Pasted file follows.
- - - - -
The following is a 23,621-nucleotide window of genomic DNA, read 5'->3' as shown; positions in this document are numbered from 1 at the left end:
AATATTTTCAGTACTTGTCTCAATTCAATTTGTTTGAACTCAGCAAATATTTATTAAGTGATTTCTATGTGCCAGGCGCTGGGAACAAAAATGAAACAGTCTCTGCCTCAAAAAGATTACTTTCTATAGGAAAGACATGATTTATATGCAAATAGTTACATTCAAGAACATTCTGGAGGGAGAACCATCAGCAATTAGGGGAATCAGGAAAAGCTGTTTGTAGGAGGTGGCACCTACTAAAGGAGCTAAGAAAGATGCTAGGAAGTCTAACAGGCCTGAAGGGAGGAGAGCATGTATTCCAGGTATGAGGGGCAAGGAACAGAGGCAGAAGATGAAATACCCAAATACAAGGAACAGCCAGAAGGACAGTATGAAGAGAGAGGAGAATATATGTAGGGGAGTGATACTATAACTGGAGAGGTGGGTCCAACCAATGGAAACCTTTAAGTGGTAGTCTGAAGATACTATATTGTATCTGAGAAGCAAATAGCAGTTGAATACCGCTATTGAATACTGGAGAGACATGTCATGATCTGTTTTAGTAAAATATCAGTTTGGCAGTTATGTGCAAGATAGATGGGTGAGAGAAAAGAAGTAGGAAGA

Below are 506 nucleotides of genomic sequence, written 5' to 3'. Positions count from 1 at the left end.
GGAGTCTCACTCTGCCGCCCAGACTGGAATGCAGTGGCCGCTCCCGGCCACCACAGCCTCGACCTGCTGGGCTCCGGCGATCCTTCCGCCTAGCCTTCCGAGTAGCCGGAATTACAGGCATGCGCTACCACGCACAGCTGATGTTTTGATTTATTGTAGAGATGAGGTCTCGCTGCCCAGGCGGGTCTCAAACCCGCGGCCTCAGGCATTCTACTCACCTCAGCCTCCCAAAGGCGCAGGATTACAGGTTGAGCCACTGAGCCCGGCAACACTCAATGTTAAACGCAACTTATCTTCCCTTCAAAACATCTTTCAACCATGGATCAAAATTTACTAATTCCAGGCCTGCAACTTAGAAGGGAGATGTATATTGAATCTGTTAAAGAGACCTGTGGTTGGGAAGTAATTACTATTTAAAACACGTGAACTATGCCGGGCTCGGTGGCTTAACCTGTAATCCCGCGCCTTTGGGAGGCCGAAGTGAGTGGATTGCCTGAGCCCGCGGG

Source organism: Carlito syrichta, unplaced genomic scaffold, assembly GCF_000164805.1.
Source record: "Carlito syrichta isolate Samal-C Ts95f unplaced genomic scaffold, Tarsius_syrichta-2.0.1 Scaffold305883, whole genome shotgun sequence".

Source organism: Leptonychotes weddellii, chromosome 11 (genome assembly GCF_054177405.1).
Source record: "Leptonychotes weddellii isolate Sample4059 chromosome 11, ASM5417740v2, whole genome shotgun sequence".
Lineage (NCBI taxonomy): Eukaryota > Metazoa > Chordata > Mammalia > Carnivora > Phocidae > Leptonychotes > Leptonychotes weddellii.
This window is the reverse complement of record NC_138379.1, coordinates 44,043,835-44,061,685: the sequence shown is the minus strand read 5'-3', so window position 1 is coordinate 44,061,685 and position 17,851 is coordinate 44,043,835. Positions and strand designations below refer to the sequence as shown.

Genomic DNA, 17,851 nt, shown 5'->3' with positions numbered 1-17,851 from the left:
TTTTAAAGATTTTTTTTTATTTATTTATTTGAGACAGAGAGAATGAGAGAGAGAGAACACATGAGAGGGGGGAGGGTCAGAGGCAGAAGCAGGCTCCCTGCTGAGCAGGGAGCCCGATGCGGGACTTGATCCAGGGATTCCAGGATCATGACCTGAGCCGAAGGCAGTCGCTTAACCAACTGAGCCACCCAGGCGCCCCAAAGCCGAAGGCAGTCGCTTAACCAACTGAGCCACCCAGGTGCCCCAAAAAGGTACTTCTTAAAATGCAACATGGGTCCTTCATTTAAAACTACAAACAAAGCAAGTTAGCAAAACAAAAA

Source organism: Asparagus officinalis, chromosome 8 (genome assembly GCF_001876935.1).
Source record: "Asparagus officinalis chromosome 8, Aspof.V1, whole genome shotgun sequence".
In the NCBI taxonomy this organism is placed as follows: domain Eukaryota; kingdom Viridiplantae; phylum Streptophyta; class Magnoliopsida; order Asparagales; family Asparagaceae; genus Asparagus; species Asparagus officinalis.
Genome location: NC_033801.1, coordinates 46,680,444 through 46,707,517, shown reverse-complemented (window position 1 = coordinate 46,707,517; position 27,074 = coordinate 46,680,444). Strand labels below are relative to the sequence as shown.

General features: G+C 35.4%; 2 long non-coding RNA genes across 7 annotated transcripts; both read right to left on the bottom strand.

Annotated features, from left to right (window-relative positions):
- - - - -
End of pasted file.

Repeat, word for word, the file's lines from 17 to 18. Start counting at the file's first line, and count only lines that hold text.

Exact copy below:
General features: G+C 35.4%; 2 long non-coding RNA genes across 7 annotated transcripts; both read right to left on the bottom strand.

Annotated features, from left to right (window-relative positions):